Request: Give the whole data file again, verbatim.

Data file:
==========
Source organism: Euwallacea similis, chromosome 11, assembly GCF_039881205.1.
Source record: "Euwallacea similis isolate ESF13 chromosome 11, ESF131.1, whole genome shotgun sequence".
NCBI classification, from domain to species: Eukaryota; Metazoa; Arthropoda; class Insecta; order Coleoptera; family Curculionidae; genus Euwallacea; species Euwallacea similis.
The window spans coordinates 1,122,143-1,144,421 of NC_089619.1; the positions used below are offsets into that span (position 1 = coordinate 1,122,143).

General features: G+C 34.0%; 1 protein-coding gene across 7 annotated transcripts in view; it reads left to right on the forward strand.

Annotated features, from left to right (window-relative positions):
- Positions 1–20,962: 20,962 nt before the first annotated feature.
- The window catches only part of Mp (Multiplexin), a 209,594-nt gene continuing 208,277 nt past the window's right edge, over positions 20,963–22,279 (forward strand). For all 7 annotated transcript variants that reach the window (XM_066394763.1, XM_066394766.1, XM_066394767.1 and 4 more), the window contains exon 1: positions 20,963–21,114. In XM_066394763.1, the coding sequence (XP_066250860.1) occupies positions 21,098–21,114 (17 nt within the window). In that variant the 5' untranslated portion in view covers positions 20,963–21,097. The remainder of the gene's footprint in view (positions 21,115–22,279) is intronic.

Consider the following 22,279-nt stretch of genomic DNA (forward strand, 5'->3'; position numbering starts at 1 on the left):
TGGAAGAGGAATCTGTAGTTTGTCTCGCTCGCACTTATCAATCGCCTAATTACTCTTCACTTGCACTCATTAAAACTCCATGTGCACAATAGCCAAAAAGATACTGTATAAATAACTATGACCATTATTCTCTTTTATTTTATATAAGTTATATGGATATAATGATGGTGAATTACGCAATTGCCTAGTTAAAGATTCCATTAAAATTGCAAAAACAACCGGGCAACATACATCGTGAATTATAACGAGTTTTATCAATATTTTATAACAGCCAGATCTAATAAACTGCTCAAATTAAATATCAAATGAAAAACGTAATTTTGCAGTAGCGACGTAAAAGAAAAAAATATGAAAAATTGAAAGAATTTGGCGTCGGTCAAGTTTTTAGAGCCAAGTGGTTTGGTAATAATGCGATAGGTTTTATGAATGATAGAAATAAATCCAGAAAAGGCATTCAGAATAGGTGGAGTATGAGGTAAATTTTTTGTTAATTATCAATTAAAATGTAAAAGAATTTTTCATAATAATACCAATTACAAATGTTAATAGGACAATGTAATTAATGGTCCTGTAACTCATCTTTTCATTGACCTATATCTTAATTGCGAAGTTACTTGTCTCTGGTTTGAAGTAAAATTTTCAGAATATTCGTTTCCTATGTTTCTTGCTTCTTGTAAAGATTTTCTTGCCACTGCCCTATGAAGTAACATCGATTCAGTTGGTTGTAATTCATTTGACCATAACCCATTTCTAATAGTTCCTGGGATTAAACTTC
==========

Source organism: Euwallacea similis, chromosome 11, assembly GCF_039881205.1.
Source record: "Euwallacea similis isolate ESF13 chromosome 11, ESF131.1, whole genome shotgun sequence".
NCBI classification, from domain to species: Eukaryota; Metazoa; Arthropoda; class Insecta; order Coleoptera; family Curculionidae; genus Euwallacea; species Euwallacea similis.
The window spans coordinates 1,122,143-1,144,421 of NC_089619.1; the positions used below are offsets into that span (position 1 = coordinate 1,122,143).

General features: G+C 34.0%; 1 protein-coding gene across 7 annotated transcripts in view; it reads left to right on the forward strand.

Annotated features, from left to right (window-relative positions):
- Positions 1–20,962: 20,962 nt before the first annotated feature.
- The window catches only part of Mp (Multiplexin), a 209,594-nt gene continuing 208,277 nt past the window's right edge, over positions 20,963–22,279 (forward strand). For all 7 annotated transcript variants that reach the window (XM_066394763.1, XM_066394766.1, XM_066394767.1 and 4 more), the window contains exon 1: positions 20,963–21,114. In XM_066394763.1, the coding sequence (XP_066250860.1) occupies positions 21,098–21,114 (17 nt within the window). In that variant the 5' untranslated portion in view covers positions 20,963–21,097. The remainder of the gene's footprint in view (positions 21,115–22,279) is intronic.

Consider the following 22,279-nt stretch of genomic DNA (forward strand, 5'->3'; position numbering starts at 1 on the left):
TGGAAGAGGAATCTGTAGTTTGTCTCGCTCGCACTTATCAATCGCCTAATTACTCTTCACTTGCACTCATTAAAACTCCATGTGCACAATAGCCAAAAAGATACTGTATAAATAACTATGACCATTATTCTCTTTTATTTTATATAAGTTATATGGATATAATGATGGTGAATTACGCAATTGCCTAGTTAAAGATTCCATTAAAATTGCAAAAACAACCGGGCAACATACATCGTGAATTATAACGAGTTTTATCAATATTTTATAACAGCCAGATCTAATAAACTGCTCAAATTAAATATCAAATGAAAAACGTAATTTTGCAGTAGCGACGTAAAAGAAAAAAATATGAAAAATTGAAAGAATTTGGCGTCGGTCAAGTTTTTAGAGCCAAGTGGTTTGGTAATAATGCGATAGGTTTTATGAATGATAGAAATAAATCCAGAAAAGGCATTCAGAATAGGTGGAGTATGAGGTAAATTTTTTGTTAATTATCAATTAAAATGTAAAAGAATTTTTCATAATAATACCAATTACAAATGTTAATAGGACAATGTAATTAATGGTCCTGTAACTCATCTTTTCATTGACCTATATCTTAATTGCGAAGTTACTTGTCTCTGGTTTGAAGTAAAATTTTCAGAATATTCGTTTCCTATGTTTCTTGCTTCTTGTAAAGATTTTCTTGCCACTGCCCTATGAAGTAACATCGATTCAGTTGGTTGTAATTCATTTGACCATAACCCATTTCTAATAGTTCCTGGGATTAAACTTC